“I’m no war hero,” Cavanagh said. But perhaps it was his mother watching over, or his faith, that kept him off the frontlines of the battle. “I was heading to California, and I got to Panama and I was on the ship that was heading right into the battles. The ship was an LCI (Landing Craft Infantry) and I would’ve been right up on the battlefield, but they had to take me off the ship in Panama,” Cavanagh said. “He borrowed some guy’s razor blade and got an infection and was in the hospital. He wasn’t on the ship when it went down,” his son, Jimmy Cavanagh chimed in.

“My neck swelled up and I was in the hospital for three months.  I was supposed to go to Okinawa, and I was going to be a head signalman. Years ago, there were no radios, I had to go to school for three months to learn morse code. All I remember now is IMI—repeat. We would take up soldiers right on the beach and I was atop the tower and as a signalman, you’re dead meat in battle. If I went out, I wouldn’t be here today. It was a great adventure and the Lord saved me,” he said. “The guy who took my place on the ship probably got killed.”

After his fateful hospital stint, Cavanagh was sent back on duty, this time to the South Atlantic. “I was on a subchaser. It was a small ship, only about 24 guys. I was on the canal zone, and we tracked submarines. We used to take convoys and the ships had a convoy commodore, so I was the signalman for him. One of the last trips, we took evacuees from Hong Kong to Cuba. That was another blessing that I went on convoy duty. I was gonna go to Okinawa but Harry Truman, —I loved Harry—he dropped the bomb and that was the end of everything. The war was over.”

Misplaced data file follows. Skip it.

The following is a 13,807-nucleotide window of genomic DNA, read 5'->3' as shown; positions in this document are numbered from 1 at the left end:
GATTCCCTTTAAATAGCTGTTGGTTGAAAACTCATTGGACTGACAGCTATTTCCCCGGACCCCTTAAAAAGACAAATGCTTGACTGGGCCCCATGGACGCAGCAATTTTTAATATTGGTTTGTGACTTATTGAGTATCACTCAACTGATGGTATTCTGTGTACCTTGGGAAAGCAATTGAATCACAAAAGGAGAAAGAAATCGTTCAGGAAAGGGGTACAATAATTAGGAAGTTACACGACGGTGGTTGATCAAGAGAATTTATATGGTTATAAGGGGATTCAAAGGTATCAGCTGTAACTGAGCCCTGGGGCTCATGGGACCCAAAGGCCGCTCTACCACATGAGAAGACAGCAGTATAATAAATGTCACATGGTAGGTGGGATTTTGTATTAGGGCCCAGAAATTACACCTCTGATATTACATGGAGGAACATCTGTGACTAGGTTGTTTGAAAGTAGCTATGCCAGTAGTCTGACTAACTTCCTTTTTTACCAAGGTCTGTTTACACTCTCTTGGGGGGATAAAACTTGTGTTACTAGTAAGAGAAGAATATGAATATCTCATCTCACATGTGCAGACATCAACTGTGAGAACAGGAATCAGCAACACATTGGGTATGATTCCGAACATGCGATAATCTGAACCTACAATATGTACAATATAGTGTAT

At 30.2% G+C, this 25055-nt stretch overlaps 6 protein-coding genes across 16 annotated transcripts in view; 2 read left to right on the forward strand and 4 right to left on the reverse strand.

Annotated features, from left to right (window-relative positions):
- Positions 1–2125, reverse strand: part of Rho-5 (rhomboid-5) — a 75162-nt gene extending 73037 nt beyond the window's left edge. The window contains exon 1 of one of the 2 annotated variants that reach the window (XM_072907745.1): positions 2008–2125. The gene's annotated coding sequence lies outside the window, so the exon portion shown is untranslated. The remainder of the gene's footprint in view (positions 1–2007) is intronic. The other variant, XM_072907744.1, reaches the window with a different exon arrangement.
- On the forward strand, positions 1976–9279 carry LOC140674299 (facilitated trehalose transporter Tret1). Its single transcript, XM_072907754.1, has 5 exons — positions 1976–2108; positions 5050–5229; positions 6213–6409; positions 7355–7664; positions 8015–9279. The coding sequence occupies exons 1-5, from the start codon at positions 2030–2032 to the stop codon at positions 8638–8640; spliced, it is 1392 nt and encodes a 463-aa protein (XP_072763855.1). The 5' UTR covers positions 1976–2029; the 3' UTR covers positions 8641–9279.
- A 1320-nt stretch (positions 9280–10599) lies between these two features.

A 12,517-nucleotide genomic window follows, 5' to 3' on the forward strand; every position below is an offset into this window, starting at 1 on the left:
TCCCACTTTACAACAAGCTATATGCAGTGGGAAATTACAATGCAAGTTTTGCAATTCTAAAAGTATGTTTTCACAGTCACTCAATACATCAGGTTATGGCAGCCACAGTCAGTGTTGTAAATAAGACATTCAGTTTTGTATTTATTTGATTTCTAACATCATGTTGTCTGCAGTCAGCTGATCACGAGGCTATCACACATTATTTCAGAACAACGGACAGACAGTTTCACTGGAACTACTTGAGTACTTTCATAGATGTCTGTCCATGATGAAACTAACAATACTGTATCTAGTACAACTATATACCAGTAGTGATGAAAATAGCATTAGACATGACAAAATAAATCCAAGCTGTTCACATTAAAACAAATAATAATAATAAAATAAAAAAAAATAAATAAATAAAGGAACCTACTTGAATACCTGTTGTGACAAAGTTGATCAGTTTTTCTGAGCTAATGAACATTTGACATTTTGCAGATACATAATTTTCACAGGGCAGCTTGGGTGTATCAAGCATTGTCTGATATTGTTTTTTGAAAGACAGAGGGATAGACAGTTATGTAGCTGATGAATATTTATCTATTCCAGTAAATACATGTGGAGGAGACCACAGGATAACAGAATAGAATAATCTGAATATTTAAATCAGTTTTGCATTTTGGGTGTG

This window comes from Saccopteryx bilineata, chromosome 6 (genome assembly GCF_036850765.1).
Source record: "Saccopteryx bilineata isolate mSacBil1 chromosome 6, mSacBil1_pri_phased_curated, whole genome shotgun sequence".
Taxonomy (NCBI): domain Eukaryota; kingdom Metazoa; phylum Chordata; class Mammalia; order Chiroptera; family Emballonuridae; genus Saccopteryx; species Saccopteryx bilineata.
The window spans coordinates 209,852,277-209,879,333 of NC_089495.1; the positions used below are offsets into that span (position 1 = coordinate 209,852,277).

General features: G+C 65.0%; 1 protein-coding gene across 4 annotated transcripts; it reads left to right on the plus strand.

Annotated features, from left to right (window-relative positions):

After serving with the Navy for three years, Cavanagh sought out his next steps. While his oldest brother, Jack, had become a cop, it wasn’t something Cavanagh was interested in. College, though the military would pay for it, wasn’t an option. “I had to help my family out. My father retired in 1928 and his pension, in 1945, was only $100 a month,” he recalled. So he got to work. “I heard about this job after I got out of the Navy, working for the Post Office and you’d work six days and get eight days off working on the trains. We did the mail on the train, these three 60-foot cars,” he said. “I was working for the Post Office before they had zip codes. I had to study and know all of the 2,700 towns in Pennsylvania to keep the job.” It’s a job he would do until 1981, when Cavanagh finally retired.

And in that time, he created a family of his own. “I didn’t get married until 29.  I met her in a friendly tavern. She was there with her sister and we got to talking and I got her phone number and called her. Dorothy Donnelly,” he said. “Friends called her Dolly, and we called her Lolly,” Cavanagh’s nephew, Donald said. In 1950, James and Dolly ran off to elope.  “I said to her, ‘Do you want to run away and get married?’ My father, he was old at the time and I said, ‘Father, I’m gonna get married.’ He said, ‘Ok, but don’t stay out too late,’” Cavanagh recalled.

The couple went off to Elkton, Maryland by train and honeymooned in Washington, D.C. on a $200 gift from his uncle. They were married for 64 years. His wife, Dorothy, passed away in 2014, living to 90.  “I’ve been so lucky,” Cavanagh said.

In that time, James and Dorothy had three children—Jimmy, Thomas and Dorothy, some of whom are now seniors themselves. “You know how you can tell you’re old?” Cavanagh says. “When your kids are on Medicare.”

Most of his kids went on to work in civil service. Jimmy, now a retired bus driver and Thomas works for Sanitation, while Dorothy, who lives up in Albany, went the housewife route, making James a grandfather to Sean, Ryan and Jim.